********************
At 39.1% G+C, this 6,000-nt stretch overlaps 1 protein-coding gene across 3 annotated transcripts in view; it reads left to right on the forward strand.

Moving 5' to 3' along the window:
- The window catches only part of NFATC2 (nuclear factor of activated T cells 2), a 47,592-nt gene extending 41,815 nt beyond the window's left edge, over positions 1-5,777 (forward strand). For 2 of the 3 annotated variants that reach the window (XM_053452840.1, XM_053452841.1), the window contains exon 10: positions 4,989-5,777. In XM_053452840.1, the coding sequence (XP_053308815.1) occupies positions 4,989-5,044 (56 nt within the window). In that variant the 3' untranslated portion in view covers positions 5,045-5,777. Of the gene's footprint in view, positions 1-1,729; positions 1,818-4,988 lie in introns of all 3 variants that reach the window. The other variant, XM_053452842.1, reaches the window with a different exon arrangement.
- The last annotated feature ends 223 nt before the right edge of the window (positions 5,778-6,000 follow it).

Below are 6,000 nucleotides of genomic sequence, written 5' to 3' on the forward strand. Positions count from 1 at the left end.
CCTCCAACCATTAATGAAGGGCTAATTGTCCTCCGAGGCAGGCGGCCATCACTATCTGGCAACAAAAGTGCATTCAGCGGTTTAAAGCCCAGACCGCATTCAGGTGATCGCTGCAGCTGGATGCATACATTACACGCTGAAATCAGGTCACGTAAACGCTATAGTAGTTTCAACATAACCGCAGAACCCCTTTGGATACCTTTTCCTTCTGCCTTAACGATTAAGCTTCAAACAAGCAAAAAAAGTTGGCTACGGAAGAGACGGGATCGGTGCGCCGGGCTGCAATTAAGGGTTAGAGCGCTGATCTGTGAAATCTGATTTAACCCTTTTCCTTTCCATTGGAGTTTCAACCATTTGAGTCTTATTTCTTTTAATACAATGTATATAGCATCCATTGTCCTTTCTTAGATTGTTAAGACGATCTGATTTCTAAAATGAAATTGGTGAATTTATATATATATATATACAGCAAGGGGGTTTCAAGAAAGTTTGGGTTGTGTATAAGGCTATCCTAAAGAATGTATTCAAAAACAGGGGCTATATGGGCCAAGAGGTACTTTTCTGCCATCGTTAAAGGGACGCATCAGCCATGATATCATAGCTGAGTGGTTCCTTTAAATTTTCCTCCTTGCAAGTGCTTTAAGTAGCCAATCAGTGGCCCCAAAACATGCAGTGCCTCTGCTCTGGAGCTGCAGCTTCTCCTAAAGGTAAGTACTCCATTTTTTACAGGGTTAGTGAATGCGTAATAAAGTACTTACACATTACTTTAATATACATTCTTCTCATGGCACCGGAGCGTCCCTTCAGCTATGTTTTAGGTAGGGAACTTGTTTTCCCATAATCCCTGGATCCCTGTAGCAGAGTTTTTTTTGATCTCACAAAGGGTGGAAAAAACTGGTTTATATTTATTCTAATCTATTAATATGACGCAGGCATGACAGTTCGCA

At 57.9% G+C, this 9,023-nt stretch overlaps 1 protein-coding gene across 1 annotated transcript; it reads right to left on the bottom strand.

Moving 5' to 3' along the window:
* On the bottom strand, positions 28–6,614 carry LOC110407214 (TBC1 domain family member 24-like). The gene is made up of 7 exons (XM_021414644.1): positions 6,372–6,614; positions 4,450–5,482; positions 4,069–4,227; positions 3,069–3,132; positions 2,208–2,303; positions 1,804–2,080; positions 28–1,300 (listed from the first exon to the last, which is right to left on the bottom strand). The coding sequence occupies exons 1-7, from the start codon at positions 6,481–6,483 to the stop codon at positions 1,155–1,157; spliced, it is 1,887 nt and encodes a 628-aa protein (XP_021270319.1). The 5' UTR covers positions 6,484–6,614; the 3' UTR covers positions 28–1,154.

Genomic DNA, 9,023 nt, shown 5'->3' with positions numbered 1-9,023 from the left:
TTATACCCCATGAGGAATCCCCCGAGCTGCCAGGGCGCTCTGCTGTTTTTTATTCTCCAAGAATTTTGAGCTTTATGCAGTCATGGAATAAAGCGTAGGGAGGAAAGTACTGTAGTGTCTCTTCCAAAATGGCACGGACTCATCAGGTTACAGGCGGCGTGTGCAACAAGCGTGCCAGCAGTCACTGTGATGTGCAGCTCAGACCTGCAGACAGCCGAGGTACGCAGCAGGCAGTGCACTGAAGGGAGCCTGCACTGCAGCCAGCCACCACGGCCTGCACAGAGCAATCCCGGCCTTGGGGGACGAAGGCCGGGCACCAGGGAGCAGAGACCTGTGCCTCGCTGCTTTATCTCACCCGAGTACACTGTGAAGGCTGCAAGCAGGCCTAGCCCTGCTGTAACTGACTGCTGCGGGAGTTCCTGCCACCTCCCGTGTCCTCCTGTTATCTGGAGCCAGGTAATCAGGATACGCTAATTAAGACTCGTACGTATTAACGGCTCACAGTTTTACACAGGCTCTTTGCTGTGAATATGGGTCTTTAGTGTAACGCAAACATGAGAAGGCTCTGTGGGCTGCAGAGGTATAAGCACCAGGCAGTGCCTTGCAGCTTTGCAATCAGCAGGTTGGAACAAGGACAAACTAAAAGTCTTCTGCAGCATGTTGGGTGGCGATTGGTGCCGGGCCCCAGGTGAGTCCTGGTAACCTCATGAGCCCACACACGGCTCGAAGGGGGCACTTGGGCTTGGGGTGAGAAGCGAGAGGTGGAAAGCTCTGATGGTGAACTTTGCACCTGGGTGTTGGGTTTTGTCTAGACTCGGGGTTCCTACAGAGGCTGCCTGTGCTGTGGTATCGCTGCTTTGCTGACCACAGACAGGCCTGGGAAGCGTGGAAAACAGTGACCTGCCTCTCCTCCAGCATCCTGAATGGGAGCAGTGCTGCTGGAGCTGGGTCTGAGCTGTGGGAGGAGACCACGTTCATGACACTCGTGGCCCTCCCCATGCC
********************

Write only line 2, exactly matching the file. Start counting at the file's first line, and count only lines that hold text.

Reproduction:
Moving 5' to 3' along the window: